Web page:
Fraser closes Edmundston paper mill

It’s a scary thought but one that has been predicted for years. The natural resources based industries that have propped up New Brunswick’s economy for years are in decline. The latest example is the closure of the Fraser paper mill in Edmundston.

The Premier talks about the need to diversify the economy. The former Premier talked about the need to diversify the economy. I have no doubt that ol’ Hatfield himself probably talked about the need to diversify the economy.

My question is this. Why don’t they do anything about it? Maybe Premier Lord ideologically thinks that governments have no role in economic development. Maybe he thinks that communities should sink or swim in the proverbial sense. Fine. Then don’t talk about diversifying the economy because there is no single private sector actor in the local economy that will do that. Private sector businesses are out to make money. They are out to grow their personal business. Or, in the case of Fraser, they will downsize to cut costs and stabilize their share price.

Government, as the central actor in a community (the one that provides ‘public’ services) is the only organization that can reach above the fray of the daily vagaries of industry and plot a plan for the community’s development beyond specific companies. That’s not to say that governments create jobs or governments should take full responsibility for economic development. It’s just to say that governments, as representative of the community as a whole, should be best positioned to work on collective problems – like the rescuing of a declining economy.

And don’t tell me that’s the role of ‘chambers of commerce’. I know too well that chamber of commerce are out for their membership and if that interest contradicts the interest of the community at large, so be it. A recent example of that was when Molson’s was announced for Moncton. A Chamber person critized the government giving money to Molson’s when they should be ‘giving it to small businesses’. Guess what. He’s a small business. He has a vested interest. He should not be in charge of planning and implementing community economic development strategy.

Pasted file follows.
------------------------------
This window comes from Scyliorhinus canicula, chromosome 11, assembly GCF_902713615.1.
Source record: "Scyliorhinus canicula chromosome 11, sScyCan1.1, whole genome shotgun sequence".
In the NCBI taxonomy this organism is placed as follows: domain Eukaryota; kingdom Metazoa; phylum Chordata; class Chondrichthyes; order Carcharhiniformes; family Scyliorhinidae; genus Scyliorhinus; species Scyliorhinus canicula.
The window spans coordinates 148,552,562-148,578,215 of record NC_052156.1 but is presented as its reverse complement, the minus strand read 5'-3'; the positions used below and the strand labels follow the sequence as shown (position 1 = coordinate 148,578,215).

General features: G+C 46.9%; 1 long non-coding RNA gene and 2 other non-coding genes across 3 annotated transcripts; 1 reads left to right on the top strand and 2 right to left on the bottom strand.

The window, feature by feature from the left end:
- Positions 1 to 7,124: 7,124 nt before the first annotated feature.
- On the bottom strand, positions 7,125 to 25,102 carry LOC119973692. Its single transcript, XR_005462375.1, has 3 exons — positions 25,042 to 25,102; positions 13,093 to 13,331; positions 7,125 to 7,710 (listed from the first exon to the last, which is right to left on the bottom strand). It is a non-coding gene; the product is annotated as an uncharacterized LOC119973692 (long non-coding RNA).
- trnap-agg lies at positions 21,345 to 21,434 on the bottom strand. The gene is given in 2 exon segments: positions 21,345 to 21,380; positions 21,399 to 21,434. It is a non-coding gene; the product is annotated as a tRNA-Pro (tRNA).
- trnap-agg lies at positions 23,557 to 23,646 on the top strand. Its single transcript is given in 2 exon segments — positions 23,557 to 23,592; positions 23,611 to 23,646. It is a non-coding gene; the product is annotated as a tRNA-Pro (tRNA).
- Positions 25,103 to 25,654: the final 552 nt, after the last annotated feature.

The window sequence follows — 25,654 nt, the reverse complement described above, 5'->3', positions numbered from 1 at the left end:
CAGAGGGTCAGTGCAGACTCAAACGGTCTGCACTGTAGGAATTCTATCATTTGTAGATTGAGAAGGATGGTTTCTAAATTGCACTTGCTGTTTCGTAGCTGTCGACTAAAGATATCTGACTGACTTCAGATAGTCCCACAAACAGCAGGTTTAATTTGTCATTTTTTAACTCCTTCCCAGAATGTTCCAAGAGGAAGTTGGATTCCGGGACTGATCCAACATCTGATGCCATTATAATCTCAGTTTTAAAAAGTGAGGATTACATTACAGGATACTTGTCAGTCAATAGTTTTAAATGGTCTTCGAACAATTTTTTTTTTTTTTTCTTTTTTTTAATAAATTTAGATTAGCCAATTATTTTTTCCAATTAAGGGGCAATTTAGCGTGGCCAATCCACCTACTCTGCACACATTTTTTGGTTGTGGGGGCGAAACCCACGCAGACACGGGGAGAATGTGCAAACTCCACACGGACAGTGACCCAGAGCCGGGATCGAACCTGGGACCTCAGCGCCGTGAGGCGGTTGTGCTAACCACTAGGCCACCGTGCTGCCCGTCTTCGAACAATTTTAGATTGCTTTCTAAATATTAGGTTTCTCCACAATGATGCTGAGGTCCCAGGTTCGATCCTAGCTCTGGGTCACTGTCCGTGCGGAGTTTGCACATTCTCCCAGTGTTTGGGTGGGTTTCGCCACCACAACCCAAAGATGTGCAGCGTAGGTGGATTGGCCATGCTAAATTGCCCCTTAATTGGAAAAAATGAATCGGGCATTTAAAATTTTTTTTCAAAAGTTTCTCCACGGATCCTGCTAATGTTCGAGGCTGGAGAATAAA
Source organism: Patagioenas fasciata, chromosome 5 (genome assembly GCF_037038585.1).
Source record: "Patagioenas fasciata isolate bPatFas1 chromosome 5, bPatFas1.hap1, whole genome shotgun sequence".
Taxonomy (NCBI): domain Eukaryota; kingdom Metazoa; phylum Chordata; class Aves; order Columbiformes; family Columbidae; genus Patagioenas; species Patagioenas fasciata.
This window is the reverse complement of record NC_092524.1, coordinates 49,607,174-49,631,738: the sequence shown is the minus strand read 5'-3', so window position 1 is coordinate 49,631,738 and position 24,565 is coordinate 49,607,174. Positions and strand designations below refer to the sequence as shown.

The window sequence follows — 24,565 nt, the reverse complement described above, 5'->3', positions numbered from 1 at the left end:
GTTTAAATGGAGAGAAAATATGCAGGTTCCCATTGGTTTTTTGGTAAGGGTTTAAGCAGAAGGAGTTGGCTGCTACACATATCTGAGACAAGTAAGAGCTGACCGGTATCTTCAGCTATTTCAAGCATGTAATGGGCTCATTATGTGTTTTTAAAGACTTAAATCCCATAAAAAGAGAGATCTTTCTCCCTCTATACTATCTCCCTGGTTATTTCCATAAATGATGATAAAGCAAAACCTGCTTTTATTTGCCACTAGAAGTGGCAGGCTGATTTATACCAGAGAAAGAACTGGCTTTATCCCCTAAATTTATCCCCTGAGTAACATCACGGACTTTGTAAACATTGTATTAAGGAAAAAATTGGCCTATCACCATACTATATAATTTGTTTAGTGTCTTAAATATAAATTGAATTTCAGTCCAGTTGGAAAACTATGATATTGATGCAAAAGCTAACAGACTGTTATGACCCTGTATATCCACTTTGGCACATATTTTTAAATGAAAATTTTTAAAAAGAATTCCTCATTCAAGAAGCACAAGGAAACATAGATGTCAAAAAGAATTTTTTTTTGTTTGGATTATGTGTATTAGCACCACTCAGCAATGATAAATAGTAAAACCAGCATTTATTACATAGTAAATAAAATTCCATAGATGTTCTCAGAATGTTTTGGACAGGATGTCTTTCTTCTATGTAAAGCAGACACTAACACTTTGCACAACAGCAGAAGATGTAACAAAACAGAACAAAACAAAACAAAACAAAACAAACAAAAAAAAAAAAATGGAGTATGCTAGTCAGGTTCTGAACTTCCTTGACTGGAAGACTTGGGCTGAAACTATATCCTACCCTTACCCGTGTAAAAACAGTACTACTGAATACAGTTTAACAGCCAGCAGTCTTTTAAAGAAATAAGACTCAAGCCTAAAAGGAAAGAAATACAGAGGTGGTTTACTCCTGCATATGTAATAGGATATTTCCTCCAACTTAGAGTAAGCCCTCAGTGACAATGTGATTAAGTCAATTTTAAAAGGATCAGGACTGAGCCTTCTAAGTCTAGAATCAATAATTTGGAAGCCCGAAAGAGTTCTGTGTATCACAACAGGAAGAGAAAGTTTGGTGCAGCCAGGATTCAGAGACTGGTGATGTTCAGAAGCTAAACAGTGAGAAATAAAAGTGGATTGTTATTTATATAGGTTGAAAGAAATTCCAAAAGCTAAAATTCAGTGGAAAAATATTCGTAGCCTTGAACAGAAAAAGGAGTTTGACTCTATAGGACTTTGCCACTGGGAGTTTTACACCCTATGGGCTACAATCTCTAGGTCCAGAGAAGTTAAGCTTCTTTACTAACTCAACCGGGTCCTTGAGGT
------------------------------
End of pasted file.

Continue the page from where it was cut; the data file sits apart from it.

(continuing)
So back to my point. Words are nice. But words represent a beginning – not an end. The next time somebody talks about ‘diversifying’ the economy ask them how? Ask them when? Ask them who?

Maybe I am just getting old and cynical but I hear these guys speak and I am just amazed. Politicians talking about how 2005 is shaping up to be the best year in the past 30 for job growth. Where? Edmundston? Tracadie? Saint John? A few new retail and service jobs in Moncton and new government jobs in Fredericton will not offset the decline elsewhere.

I am begging for a politician – Tory, Liberal, NDP, Green, whatever – to come out and candidly talk with New Brunswickers about the state of the union. This endless stream of cliches and prepackaged press releases followed by numb reporting doesn’t get us anywhere.

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0 Responses to Fraser closes Edmundston paper mill

  1. vivenewbrunswick says:

    Have you ever thought about being that person? Run as an independant, be the Elizabeth Weir of Moncton. Just a thought.

    However, correct me if I’m wrong but the Fraser mill has already been bought by Cascade (not sure, but a pretty good source). Somebody thought Irving would buy it, but Cascade was more interested.

    However, I quite agree that the government has HUGE economic powers. As you’ve mentioned often yourself, the government CAN create jobs, simply by re-allocating wealth or hiring more public and civil servants.

    Tax policies work too. In the Maine forest industry blanket spraying of herbicides is illegal, and more importantly, not income deductible. Irving stated quite candidly in Maine that it would never think of herbiciding heavily because they simply have to pay for it. So they hire more people to tend to their forested areas and get tax credits which favour employment. In New Brunswick herbicides and incurred costs are income deductible, which means that New Brunswickers are paying for the poisons which are dropped on their forests (and themselves), and more importantly, sees far fewer jobs in the forest industry because the sprays do the job of killing everything.

    And that’s just one quick example-make herbicides non tax deductible, and you employ hundreds more in OUR forests.

  2. David Campbell says:

    Great point on the Maine forest industry. We need more creative thinking there.

    As for me running for politics, suffice it to say that I am definitely not electable.